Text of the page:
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Author: Mark G. Papich

Abstract

Objective—To determine the pharmacokinetics of ciprofloxacin in dogs, including oral absorption following administration of generic ciprofloxacin tablets.

Animals—6 healthy Beagles.

Procedures—In a crossover study design, ciprofloxacin was administered as a generic tablet (250 mg, PO; mean dose, 23 mg/kg) and solution (10 mg/kg, IV) to 6 dogs. In a separate experiment, 4 of the dogs received ciprofloxacin solution (10 mg/mL) PO via stomach tube (total dose, 250 mg). Blood samples were collected before (time 0) and for 24 hours after each dose. Plasma concentrations were analyzed with high-pressure liquid chromatography. Pharmacokinetic analysis was performed by means of compartmental modeling.

Results—When ciprofloxacin was administered as tablets PO, peak plasma concentration was 4.4 μg/mL (coefficient of variation [CV], 55.9%), terminal half-life (t1/2) was 2.6 hours (CV, 10.8%), area under the time-concentration curve was 22.5 μg•h/mL (CV, 62.3%), and systemic absorption was 58.4% (CV, 45.4%). For the dose administered IV, t1/2 was 3.7 hours (CV, 52.3%), clearance was 0.588 L/kg/h (CV, 33.9%), and volume of distribution was 2.39 L/kg (CV, 23.7%). After PO administration as a solution versus IV administration, plasma concentrations were more uniform and consistent among dogs, with absorption of 71% (CV, 7.3%), t1/2 of 3.1 hours (CV, 18.6%), and peak plasma concentration of 4.67 μg/mL (CV, 17.6%).

Conclusions and Clinical Relevance—Inconsistent oral absorption of ciprofloxacin in some dogs may be formulation dependent and affected by tablet dissolution in the small intestine. Because of the wide range in oral absorption of tablets, the dose needed to reach the pharmacokinetic-pharmacodynamic target concentration in this study ranged from 12 to 52 mg/kg (CV, 102%), with a mean dose of 25 mg/kg, once daily, for bacteria with a minimum inhibitory concentration ≤ 0.25 μg/mL.

Full access
in American Journal of Veterinary Research

Abstract

Objective—To estimate pharmacokinetic variables and measure tissue fluid concentrations of meropenem after IV and SC administration in dogs.

Animals—6 healthy adult dogs.

Procedure—Dogs were administered a single dose of meropenem (20 mg/kg) IV and SC in a crossover design. To characterize the distribution of meropenem in dogs and to evaluate a unique tissue fluid collection method, an in vivo ultrafiltration device was used to collect interstitial fluid. Plasma, tissue fluid, and urine samples were analyzed by use of high-performance liquid chromatography. Protein binding was determined by use of an ultrafiltration device.

Results—Plasma data were analyzed by compartmental and noncompartmental pharmacokinetic methods. Mean ± SD values for half-life, volume of distribution, and clearance after IV administration for plasma samples were 0.67 ± 0.07 hours, 0.372 ± 0.053 L/kg, and 6.53 ± 1.51 mL/min/kg, respectively, and half-life for tissue fluid samples was 1.15 ± 0.57 hours. Half-life after SC administration was 0.98 ± 0.21 and 1.31 ± 0.54 hours for plasma and tissue fluid, respectively. Protein binding was 11.87%, and bioavailability after SC administration was 84%.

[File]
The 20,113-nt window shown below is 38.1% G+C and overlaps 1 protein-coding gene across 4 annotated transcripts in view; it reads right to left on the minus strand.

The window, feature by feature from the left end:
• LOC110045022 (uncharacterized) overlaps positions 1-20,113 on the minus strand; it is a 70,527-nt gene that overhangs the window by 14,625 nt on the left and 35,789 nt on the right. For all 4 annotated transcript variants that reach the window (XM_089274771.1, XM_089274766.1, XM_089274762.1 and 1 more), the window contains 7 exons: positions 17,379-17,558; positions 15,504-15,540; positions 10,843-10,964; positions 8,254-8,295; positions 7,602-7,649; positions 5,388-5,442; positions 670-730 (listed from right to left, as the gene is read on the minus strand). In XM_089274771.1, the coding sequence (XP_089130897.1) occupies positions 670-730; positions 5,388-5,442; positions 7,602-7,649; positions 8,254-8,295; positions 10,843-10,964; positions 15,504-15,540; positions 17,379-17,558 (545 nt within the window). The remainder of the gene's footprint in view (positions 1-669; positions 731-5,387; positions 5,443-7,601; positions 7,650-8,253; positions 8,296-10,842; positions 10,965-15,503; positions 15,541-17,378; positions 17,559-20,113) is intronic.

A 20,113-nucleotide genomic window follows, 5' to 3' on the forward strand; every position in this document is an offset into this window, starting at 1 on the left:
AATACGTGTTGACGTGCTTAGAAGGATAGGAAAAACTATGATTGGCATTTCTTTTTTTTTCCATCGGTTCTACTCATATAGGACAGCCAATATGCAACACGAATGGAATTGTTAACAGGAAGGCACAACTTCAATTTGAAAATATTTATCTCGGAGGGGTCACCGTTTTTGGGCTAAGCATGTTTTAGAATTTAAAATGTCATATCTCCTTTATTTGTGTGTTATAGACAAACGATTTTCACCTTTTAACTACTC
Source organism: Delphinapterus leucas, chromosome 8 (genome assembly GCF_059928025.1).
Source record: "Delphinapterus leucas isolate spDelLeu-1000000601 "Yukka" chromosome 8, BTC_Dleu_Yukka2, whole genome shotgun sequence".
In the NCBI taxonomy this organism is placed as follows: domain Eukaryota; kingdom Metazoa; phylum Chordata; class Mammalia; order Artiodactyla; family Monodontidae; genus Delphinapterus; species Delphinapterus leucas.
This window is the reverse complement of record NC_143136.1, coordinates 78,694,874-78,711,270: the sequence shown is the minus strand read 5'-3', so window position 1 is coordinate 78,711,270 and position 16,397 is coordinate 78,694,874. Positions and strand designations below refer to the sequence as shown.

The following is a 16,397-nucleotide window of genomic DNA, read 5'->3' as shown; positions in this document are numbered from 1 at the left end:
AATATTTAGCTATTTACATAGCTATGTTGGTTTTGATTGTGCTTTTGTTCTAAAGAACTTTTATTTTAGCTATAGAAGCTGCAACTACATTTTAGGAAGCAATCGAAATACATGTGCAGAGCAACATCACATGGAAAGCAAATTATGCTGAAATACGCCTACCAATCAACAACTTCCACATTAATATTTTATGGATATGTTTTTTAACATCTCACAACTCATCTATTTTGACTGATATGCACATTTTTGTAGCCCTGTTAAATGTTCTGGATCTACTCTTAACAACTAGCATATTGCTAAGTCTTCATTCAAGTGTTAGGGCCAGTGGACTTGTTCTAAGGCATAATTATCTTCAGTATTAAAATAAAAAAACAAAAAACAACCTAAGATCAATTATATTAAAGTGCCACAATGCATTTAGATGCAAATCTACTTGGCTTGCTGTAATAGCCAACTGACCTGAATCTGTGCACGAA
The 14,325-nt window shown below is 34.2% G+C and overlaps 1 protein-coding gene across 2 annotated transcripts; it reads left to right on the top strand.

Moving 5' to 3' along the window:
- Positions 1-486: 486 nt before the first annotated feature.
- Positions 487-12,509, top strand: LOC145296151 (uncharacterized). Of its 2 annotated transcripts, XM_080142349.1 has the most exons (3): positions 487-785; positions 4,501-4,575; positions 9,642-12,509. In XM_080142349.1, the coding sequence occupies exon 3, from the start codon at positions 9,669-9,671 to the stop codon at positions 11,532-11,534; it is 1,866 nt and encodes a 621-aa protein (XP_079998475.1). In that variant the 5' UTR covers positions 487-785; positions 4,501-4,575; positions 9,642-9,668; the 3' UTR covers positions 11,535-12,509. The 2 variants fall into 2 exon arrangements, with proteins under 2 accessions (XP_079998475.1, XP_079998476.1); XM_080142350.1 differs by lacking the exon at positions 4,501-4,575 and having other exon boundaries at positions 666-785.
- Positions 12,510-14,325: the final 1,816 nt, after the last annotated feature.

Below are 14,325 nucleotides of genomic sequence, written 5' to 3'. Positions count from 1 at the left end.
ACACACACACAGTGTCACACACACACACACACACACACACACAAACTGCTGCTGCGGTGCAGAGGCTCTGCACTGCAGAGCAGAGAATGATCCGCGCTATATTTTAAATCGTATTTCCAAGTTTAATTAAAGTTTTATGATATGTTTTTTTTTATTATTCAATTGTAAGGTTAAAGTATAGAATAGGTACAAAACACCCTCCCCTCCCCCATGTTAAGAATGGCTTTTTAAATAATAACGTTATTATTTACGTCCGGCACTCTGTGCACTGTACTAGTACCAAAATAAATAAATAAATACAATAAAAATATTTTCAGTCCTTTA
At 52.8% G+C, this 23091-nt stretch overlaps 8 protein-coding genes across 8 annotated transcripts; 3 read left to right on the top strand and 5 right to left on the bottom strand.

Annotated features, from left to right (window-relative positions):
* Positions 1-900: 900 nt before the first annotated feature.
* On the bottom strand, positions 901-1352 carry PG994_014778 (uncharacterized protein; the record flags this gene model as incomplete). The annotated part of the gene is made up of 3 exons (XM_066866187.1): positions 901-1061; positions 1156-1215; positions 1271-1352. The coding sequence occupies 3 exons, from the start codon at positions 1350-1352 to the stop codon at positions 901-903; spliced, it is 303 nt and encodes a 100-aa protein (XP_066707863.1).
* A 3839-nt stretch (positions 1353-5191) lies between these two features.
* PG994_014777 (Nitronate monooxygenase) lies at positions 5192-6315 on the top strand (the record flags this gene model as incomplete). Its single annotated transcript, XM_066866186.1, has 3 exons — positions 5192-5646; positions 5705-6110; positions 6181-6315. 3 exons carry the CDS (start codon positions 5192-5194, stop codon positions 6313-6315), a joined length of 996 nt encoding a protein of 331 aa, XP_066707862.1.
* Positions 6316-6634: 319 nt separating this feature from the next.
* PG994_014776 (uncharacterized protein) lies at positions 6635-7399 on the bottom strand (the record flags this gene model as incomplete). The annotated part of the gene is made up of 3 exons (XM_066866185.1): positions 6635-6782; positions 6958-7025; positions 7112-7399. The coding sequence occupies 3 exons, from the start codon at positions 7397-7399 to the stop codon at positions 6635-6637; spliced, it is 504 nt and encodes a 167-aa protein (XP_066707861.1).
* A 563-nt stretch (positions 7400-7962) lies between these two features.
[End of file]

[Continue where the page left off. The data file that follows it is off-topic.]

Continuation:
Conclusions and Clinical Relevance—Analysis of our data revealed that tissue fluid and plasma (unbound fraction) concentrations were similar. Because of the kinetic similarity of meropenem in the extravascular and vascular spaces, tissue fluid concentrations can be predicted from plasma concentrations. We concluded that a dosage of 8 mg/kg, SC, every 12 hours would achieve adequate tissue fluid and urine concentrations for susceptible bacteria with a minimum inhibitory concentration of 0.12 µg/mL. (Am J Vet Res 2002;63:1622–1628)

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in American Journal of Veterinary Research

Abstract

Objective—To determine the pharmacokinetics of tramadol, the active metabolite O-desmethyltrcamadol, and the metabolites N-desmethyltramadol and N,O-didesmethyltramadol after oral tramadol administration and to determine the antinociceptive effects of the drug in Greyhounds.

Animals—6 healthy 2- to 3-year-old Greyhounds (3 male and 3 female), weighing 25.5 to 41.1 kg.

Procedures—A mean dose of 9.9 mg of tramadol HCl/kg was administered PO as whole tablets. Blood samples were obtained prior to and at various points after administration to measure plasma concentrations of tramadol and its metabolites via liquid chromatography with mass spectrometry. Antinociceptive effects were determined by measurement of pain-pressure thresholds with a von Frey device.

Results—Tramadol was well tolerated, and a significant increase in pain-pressure thresholds was evident 5 and 6 hours after administration. The mean maximum plasma concentrations of tramadol, O-desmethyltramadol, N-desmethyltramadol, and N,O-didesmethyltramadol were 215.7, 5.7, 379.1, and 2372 ng/mL, respectively. The mean area-under-the-curve values for the compounds were 592, 16, 1,536, and 1,013 h·ng/mL, respectively. The terminal half-lives of the compounds were 1.1, 1.4, 2.3, and 3.6 hours, respectively. Tramadol was detected in urine 5 days, but not 7 days, after administration.

Conclusions and Clinical Relevance—Oral tramadol administration yielded antinociceptive effects in Greyhounds, but plasma concentrations of tramadol and O-desmethyltramadol were lower than expected. Compared with the approved dose (100 mg, PO) in humans, a mean dose of 9.9 mg/kg, PO resulted in similar tramadol but lower O-desmethyltramadol plasma concentrations in Greyhounds.

Full access
in American Journal of Veterinary Research

Abstract

OBJECTIVE To determine pharmacokinetics of posaconazole in dogs given an IV solution, oral suspension, and delayed-release tablet.

ANIMALS 6 healthy dogs.